I have a problem.
About 5pm on Saturday I was wandering through town. I’d just been to the butcher for a slab of belly pork the size of a teenager’s head which I was looking forward to eating after slow cooking all day Sunday while I was out brewing. I’d also bought a bag of coffee, Blue Sumatra, a medium but full bodied coffee that I drink every morning during the week to somehow mitigate the monotonous tedium of sitting behind a computer for 9 hours a day.
I decided to go for a pint. I walked up to the Royal Oak, my usual haunt when I’m in town. Four Joules ale and an ever rotating guest wicket of a local beer – usually mine, Brimstage, Offbeat or Salopian. The lads had just come back from watching the football at the Racecourse and were in a bit of a raucous mood. I fancied a quieter pint to carried on past.
I thought I’d do something different and go to the Golden Glow. It’s located on a street I never really have an excuse to go down. It’s nestled between a shop that sells domestic appliance spares and a shop run by an old dear who sells everything you could possibly want for knitting. The neighbours are shops that sell roll ends of carpet, a greasy spoon that doesn’t do a particularly good breakfast, a bookies and shops that seem to change every time I happen to go down.
The Golden Glow is a rare outpost of Holden’s Brewery from the Black Country and named after one of its brews. The pub matches the rest of the street, a little worn out and has definitely seen better days. The Holden’s signature green paint flaking from the sign, the usual story from a regional brewery that spends little on their estate, the landlady equally as unwilling to spruce the place up; that would involve money that she simply doesn’t have in the declining pub market.
I enter through the bar. Fairly quiet, the two old boys sat at the bar look up and I give them a nod before they quickly turn back to studying the Sun form guide while glancing up to the TV above the bar showing Racing UK. They were in the same position 15 years ago when I first moved to Wrexham and they drank the pub I’d chosen to be my local, sadly now a victim of an ever revolving array of landlords.
I pass through to the lounge area, although it seems more of an extension of the bar. Threadbare seats and wooden floorboards polished smooth by years of footfall. I glance at the bar. Three Holden’s beers and a couple of guests. It’s been a while since I’d had a Holden’s so I decide when in Rome. The barmaid, a young lass whose accent gives her away as coming from somewhere in the South East probably up here as a student, takes my order.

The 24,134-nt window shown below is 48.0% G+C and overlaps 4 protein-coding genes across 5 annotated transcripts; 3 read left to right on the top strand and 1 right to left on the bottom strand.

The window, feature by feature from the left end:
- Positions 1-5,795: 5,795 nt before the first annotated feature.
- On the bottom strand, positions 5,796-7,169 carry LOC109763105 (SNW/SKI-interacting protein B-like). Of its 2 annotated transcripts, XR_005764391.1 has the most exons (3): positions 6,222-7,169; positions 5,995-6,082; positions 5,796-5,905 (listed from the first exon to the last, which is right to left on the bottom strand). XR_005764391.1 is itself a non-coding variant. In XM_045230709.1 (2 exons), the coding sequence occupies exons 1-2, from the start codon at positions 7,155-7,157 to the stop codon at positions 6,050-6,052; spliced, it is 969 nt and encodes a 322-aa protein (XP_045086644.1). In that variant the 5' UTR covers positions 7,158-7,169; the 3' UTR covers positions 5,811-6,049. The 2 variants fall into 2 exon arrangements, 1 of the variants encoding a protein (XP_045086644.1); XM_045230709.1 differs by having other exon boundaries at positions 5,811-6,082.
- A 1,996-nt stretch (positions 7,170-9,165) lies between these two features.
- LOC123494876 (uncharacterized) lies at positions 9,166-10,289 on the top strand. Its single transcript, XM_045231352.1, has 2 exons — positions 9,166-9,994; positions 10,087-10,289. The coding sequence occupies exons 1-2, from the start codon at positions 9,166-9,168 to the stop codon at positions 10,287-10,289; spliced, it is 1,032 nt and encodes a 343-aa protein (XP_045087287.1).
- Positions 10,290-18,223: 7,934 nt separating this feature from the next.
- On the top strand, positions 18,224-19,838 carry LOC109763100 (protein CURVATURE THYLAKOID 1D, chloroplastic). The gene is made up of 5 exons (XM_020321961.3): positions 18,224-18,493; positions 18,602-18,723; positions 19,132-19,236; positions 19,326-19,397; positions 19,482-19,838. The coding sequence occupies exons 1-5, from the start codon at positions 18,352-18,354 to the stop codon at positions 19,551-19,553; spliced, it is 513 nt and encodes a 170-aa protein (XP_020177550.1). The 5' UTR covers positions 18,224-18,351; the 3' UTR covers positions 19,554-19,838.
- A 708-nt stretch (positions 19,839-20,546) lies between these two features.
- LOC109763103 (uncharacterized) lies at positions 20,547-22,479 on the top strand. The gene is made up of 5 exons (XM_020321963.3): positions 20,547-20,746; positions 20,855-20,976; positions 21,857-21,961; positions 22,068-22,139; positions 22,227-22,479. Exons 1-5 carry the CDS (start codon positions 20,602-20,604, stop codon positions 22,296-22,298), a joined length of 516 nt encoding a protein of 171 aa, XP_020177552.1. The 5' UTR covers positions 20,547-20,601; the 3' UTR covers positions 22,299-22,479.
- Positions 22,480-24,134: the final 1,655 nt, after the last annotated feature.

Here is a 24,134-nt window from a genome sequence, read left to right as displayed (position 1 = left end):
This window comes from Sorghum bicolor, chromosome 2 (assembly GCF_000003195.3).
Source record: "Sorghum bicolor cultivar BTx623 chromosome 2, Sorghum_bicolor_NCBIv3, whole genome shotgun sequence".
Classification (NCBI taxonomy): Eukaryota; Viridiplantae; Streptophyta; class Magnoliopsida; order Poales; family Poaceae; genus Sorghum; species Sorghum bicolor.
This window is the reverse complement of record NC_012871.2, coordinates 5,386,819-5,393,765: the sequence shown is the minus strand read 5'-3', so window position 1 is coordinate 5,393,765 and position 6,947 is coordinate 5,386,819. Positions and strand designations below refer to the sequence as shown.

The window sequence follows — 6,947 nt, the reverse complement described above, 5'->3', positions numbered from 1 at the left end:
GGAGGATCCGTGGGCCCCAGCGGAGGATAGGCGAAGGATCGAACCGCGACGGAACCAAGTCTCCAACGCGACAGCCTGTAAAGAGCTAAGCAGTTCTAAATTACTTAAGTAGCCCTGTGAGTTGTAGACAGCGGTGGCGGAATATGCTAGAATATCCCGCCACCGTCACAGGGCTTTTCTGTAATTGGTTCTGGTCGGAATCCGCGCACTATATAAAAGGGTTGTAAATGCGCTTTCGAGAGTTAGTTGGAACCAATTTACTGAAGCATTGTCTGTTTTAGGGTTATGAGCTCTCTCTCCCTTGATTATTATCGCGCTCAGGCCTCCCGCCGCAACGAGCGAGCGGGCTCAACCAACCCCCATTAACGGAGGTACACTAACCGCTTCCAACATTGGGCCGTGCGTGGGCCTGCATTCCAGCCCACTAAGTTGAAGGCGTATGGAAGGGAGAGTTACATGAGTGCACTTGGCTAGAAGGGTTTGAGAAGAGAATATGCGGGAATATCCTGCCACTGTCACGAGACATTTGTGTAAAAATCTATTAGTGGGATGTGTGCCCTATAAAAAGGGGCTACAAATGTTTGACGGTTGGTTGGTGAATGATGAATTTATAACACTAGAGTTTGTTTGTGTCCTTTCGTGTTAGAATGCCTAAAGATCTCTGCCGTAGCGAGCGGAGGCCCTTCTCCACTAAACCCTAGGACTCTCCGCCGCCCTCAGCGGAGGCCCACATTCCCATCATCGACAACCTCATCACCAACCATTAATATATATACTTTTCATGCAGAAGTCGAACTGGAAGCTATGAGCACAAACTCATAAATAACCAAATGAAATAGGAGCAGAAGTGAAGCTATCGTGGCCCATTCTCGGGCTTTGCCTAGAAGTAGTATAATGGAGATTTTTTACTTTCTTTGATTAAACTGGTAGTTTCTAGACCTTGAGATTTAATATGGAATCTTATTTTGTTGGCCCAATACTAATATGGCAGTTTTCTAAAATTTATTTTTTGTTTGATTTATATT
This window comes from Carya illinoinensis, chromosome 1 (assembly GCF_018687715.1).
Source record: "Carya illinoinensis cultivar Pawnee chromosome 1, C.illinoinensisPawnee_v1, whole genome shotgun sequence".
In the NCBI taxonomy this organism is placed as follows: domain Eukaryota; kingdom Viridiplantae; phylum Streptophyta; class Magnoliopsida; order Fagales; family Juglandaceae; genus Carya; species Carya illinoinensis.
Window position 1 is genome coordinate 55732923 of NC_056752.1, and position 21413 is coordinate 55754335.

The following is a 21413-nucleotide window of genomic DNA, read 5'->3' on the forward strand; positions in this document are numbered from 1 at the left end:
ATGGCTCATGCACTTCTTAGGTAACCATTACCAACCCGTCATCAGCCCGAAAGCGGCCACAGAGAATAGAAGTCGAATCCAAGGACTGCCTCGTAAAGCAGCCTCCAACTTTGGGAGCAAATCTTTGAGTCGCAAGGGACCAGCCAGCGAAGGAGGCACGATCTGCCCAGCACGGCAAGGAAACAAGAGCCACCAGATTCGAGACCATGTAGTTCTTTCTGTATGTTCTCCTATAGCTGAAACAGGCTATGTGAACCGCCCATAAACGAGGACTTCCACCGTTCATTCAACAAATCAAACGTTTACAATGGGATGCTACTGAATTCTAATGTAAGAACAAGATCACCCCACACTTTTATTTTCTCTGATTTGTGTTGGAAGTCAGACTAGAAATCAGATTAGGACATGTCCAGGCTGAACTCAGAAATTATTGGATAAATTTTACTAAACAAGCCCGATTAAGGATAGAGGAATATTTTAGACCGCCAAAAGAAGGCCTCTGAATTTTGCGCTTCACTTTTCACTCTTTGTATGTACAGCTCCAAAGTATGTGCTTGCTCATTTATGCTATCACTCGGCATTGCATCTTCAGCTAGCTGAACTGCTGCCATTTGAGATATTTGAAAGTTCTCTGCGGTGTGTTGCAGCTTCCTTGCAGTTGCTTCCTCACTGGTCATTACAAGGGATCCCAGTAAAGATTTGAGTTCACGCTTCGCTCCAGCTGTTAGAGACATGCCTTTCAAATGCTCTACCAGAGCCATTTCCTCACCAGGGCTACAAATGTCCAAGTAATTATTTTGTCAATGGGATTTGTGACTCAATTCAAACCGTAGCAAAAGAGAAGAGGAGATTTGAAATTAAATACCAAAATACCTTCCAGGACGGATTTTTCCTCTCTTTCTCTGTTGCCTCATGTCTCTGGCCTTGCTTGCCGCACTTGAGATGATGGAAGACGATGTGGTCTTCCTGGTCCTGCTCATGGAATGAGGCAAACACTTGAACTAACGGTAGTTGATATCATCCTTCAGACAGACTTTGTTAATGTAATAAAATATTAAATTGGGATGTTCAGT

It’s pulled through on a handpump with no sparkler that doesn’t have the swan necks that seem to prevalent these days. The beer has no need of it, it’s bright and perfectly conditioned with a rough head that shows no signs of disappearing. I also order a pork pie. They’re very nice pork pies. Proper hot water crust pastry with just the right amount of aspic to lubricate the pastry as you shovel it down your throat.
It’s a nice day so I decide to go out and sit in the optimistically named beer garden. More of a yard situated between the staff entrances of the neighbouring shops, there’s a few tables out there and a token couple of plants in pots to try and give some greenery to a never ending display of Ruabon Red Brick buildings that are so common in this area of Wales.
I glance around the yard. A group of teenagers take up one corner, all of them drinking alcopops of varying colours. A couple of the lads appear to be holding a shadow boxing competition. An elderly bloke in the opposite corner reading the Guardian, a few couples laden down with shopping bags.
No seats left I decide to sit on the low wall by the cellar entrance. A mother with her child filling in his colouring book occupy the other end. I take a swig of my pint. Most people of my usual acquaintance would call the beer brown and boring but it tends to the golden side of brown and there’s a nice bit of zingy, floral hop on the aftertaste. It is what it is.
As I take a bite of my pork pie the elderly gentleman in the corner gets up and packs away his paper. I recognise him from the local CAMRA branch. He wanders over and asks me if I’m heading off to the meeting in the Bridge End later. I apologise and tell him that I must have missed the e-mail and assure him that I’ll follow him up as soon as I’ve finished my pint.
He leaves. I drop mustard on my shoe.
So what’s the problem?
The problem is that the Golden Glow doesn’t exist. The street it is on, although looking like a lot of streets around here also doesn’t exist. Neither of them particularly remind me of anywhere I’ve been on my travels.
It’s a reoccurring dream I have every couple of months. Perhaps I’ve found my own place to match George Orwell’s famous Moon Under Water. A place with good beer where I can be reasonably anonymous. A place you can find in most towns. A place that by all accounts from those in the craft scene shouldn’t exist anymore.
I don’t know where the Golden Glow is, but I’d love to find out.
This pub isn’t my idea of utopia. Not even a massive fan of Holden’s. It’s just an attempt to write down and try and understand why I keep on having the reoccurring dream.